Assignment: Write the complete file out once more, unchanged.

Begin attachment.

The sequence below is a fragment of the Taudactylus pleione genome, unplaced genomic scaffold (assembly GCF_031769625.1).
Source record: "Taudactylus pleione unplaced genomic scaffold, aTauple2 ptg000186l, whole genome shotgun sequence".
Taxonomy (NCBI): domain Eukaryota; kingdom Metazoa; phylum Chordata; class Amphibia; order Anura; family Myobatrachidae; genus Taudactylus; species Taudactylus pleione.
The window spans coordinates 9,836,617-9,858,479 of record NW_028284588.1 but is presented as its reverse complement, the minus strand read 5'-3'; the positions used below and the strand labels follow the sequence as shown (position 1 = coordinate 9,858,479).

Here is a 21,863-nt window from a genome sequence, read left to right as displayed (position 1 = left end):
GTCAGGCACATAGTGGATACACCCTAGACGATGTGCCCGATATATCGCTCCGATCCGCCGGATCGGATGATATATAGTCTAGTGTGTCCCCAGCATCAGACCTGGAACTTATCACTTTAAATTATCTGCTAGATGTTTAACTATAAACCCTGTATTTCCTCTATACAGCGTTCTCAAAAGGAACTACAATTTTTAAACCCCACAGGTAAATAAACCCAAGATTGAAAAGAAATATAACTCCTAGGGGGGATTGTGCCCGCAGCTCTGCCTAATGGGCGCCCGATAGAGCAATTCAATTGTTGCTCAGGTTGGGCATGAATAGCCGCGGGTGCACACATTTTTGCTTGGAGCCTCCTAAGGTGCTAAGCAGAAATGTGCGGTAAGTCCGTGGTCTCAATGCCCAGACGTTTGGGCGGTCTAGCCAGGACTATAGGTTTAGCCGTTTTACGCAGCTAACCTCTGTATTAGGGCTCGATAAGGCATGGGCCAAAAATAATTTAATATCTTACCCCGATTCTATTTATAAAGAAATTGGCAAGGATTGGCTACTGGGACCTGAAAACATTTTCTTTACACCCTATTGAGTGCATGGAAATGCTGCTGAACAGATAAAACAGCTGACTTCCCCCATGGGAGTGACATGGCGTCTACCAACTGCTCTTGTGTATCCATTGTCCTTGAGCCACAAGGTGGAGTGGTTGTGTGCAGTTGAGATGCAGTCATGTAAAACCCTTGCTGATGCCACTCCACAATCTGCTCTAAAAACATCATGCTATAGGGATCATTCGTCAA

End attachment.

The sequence below is a fragment of the Taudactylus pleione genome, unplaced genomic scaffold (assembly GCF_031769625.1).
Source record: "Taudactylus pleione unplaced genomic scaffold, aTauple2 ptg000186l, whole genome shotgun sequence".
Taxonomy (NCBI): domain Eukaryota; kingdom Metazoa; phylum Chordata; class Amphibia; order Anura; family Myobatrachidae; genus Taudactylus; species Taudactylus pleione.
The window spans coordinates 9,836,617-9,858,479 of record NW_028284588.1 but is presented as its reverse complement, the minus strand read 5'-3'; the positions used below and the strand labels follow the sequence as shown (position 1 = coordinate 9,858,479).

Here is a 21,863-nt window from a genome sequence, read left to right as displayed (position 1 = left end):
GTCAGGCACATAGTGGATACACCCTAGACGATGTGCCCGATATATCGCTCCGATCCGCCGGATCGGATGATATATAGTCTAGTGTGTCCCCAGCATCAGACCTGGAACTTATCACTTTAAATTATCTGCTAGATGTTTAACTATAAACCCTGTATTTCCTCTATACAGCGTTCTCAAAAGGAACTACAATTTTTAAACCCCACAGGTAAATAAACCCAAGATTGAAAAGAAATATAACTCCTAGGGGGGATTGTGCCCGCAGCTCTGCCTAATGGGCGCCCGATAGAGCAATTCAATTGTTGCTCAGGTTGGGCATGAATAGCCGCGGGTGCACACATTTTTGCTTGGAGCCTCCTAAGGTGCTAAGCAGAAATGTGCGGTAAGTCCGTGGTCTCAATGCCCAGACGTTTGGGCGGTCTAGCCAGGACTATAGGTTTAGCCGTTTTACGCAGCTAACCTCTGTATTAGGGCTCGATAAGGCATGGGCCAAAAATAATTTAATATCTTACCCCGATTCTATTTATAAAGAAATTGGCAAGGATTGGCTACTGGGACCTGAAAACATTTTCTTTACACCCTATTGAGTGCATGGAAATGCTGCTGAACAGATAAAACAGCTGACTTCCCCCATGGGAGTGACATGGCGTCTACCAACTGCTCTTGTGTATCCATTGTCCTTGAGCCACAAGGTGGAGTGGTTGTGTGCAGTTGAGATGCAGTCATGTAAAACCCTTGCTGATGCCACTCCACAATCTGCTCTAAAAACATCATGCTATAGGGATCATTCGTCAA